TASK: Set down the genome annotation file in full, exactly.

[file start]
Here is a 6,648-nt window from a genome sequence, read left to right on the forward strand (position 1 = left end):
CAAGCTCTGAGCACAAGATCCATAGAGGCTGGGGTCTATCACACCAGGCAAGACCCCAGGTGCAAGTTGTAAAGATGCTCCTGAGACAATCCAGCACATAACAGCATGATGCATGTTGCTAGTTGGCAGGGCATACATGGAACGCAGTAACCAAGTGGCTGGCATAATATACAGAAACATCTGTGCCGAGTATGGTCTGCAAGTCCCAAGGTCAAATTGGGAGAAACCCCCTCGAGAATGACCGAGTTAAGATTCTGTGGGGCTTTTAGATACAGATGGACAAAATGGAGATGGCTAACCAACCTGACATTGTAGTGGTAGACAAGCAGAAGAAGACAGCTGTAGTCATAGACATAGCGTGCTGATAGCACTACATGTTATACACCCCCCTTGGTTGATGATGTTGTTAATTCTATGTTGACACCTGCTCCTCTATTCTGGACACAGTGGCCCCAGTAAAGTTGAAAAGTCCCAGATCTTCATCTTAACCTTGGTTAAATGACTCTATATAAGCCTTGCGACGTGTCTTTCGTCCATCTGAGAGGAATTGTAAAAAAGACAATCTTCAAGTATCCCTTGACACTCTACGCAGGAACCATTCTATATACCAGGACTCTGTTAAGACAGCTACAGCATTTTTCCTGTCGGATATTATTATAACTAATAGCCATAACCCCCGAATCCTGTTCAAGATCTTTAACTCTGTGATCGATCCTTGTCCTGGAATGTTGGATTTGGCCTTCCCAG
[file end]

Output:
Here is a 6,648-nt window from a genome sequence, read left to right on the forward strand (position 1 = left end):
CAAGCTCTGAGCACAAGATCCATAGAGGCTGGGGTCTATCACACCAGGCAAGACCCCAGGTGCAAGTTGTAAAGATGCTCCTGAGACAATCCAGCACATAACAGCATGATGCATGTTGCTAGTTGGCAGGGCATACATGGAACGCAGTAACCAAGTGGCTGGCATAATATACAGAAACATCTGTGCCGAGTATGGTCTGCAAGTCCCAAGGTCAAATTGGGAGAAACCCCCTCGAGAATGACCGAGTTAAGATTCTGTGGGGCTTTTAGATACAGATGGACAAAATGGAGATGGCTAACCAACCTGACATTGTAGTGGTAGACAAGCAGAAGAAGACAGCTGTAGTCATAGACATAGCGTGCTGATAGCACTACATGTTATACACCCCCCTTGGTTGATGATGTTGTTAATTCTATGTTGACACCTGCTCCTCTATTCTGGACACAGTGGCCCCAGTAAAGTTGAAAAGTCCCAGATCTTCATCTTAACCTTGGTTAAATGACTCTATATAAGCCTTGCGACGTGTCTTTCGTCCATCTGAGAGGAATTGTAAAAAAGACAATCTTCAAGTATCCCTTGACACTCTACGCAGGAACCATTCTATATACCAGGACTCTGTTAAGACAGCTACAGCATTTTTCCTGTCGGATATTATTATAACTAATAGCCATAACCCCCGAATCCTGTTCAAGATCTTTAACTCTGTGATCGATCCTTGTCCTGGAATGTTGGATTTGGCCTTCCCAG